Humans have inhabited the area around San Pedro Creek in present-day San Antonio, Texas, for over 12,000 years. Its long and storied history is why historian Frank W. Jennings characterized the body of water as among the nation’s most historic creeks in an interview with Scott Huddleston of The San Antonio Express-News last year.
But though the San Pedro Creek has served many purposes and people over its lifespan, most recently, it has been lined with concrete and used as a drainage ditch. As Alyssa Giacobbe explains for Architectural Digest, that latest incarnation of the creek has turned the space into metaphor. Locals came to see it as a barrier — both physical and metaphorical — between the west side and downtown, which separates the majority of the city’s white and Latino residents.
That's why some 25 years ago, activist and designer Henry R. Muñoz III began thinking up a way to reclaim the creek. "We became very interested in telling the story of a drainage ditch that divided the city while turning it into a place of unity through architecture, urban design, and artistic expression,” he tells Giacobbe.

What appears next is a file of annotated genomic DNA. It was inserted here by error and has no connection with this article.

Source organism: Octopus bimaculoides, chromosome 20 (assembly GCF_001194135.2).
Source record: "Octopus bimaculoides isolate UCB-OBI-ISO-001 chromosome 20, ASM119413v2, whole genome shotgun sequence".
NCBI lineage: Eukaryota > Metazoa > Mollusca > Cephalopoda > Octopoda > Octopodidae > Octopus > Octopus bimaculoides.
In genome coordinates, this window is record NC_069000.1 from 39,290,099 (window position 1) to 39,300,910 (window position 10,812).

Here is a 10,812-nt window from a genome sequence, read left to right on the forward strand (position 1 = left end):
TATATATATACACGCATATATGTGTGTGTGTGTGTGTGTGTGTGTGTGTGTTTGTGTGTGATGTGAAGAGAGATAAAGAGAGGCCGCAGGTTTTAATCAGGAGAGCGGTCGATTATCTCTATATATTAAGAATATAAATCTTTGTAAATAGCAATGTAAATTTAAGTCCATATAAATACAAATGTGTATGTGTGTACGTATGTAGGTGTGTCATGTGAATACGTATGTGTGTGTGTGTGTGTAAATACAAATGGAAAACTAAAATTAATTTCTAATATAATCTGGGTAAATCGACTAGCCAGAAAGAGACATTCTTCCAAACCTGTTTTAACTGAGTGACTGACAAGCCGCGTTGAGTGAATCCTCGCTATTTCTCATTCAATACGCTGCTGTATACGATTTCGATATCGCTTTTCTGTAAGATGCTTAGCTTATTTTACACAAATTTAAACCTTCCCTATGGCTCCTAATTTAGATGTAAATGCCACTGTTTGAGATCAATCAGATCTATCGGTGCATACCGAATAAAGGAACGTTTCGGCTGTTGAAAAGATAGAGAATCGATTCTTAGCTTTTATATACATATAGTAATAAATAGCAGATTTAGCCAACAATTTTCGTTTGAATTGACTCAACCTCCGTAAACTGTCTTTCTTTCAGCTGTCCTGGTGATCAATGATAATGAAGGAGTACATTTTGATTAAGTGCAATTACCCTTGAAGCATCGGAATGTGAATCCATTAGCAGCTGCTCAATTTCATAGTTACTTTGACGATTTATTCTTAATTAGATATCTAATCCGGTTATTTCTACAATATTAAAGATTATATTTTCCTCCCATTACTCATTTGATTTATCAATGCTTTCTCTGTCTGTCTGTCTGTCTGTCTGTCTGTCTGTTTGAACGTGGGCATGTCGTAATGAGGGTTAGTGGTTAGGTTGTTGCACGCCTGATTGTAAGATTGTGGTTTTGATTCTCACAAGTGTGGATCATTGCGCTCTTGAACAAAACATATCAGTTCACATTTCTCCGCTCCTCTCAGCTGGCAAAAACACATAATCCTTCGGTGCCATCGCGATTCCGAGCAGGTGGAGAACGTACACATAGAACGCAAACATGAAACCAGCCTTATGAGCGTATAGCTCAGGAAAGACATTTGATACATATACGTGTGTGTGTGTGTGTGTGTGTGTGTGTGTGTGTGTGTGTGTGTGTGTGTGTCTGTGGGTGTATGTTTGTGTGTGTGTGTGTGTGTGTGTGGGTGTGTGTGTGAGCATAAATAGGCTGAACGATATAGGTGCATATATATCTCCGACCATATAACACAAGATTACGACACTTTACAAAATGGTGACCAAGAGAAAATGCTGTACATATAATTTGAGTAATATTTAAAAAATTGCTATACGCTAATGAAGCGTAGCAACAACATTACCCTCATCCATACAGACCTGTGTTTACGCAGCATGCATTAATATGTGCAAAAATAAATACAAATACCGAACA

Now the first phase of the project, called the San Pedro Culture Park, has opened. It debuted May 5, in time for the city’s 300th anniversary, Huddleston reported in another article for the Express-News. The first phase includes walkways on both sides of the creek, 38 benches, 26 pieces of art and historical texts, limestone walls, murals and landscaping.
The park has already has been dubbed the "Latino High Line" after New York City's own sky park. That's because one of the project's most unique features is its emphasis on Latino Urbanism, an idea pioneered by urban planner James Rojas. The concept describes how people in cities like Los Angeles are transforming infrastructure— rather than tearing it down and rebuilding it —to make Latino art, culture and history visible in their communities.
With Latino Urbanism in mind, the project features local artists who have created pieces focusing on the city’s history and Latino culture. The park's heart, the Plaza de Fundación, for example, includes an installation called "Rain from the Heavens," which immortalizes the position of the stars on May 5, 1718, the day San Antonio was founded.
“San Antonio exemplifies the idea that immigration isn’t new, it’s always been here, it’s our strength, and it builds great American cities,” Muñoz explains in an interview with Curbed’s Patrick Sisson. “This isn’t just a park, but a place of cultural identity.”
The entire project is expected to be completed by 2020.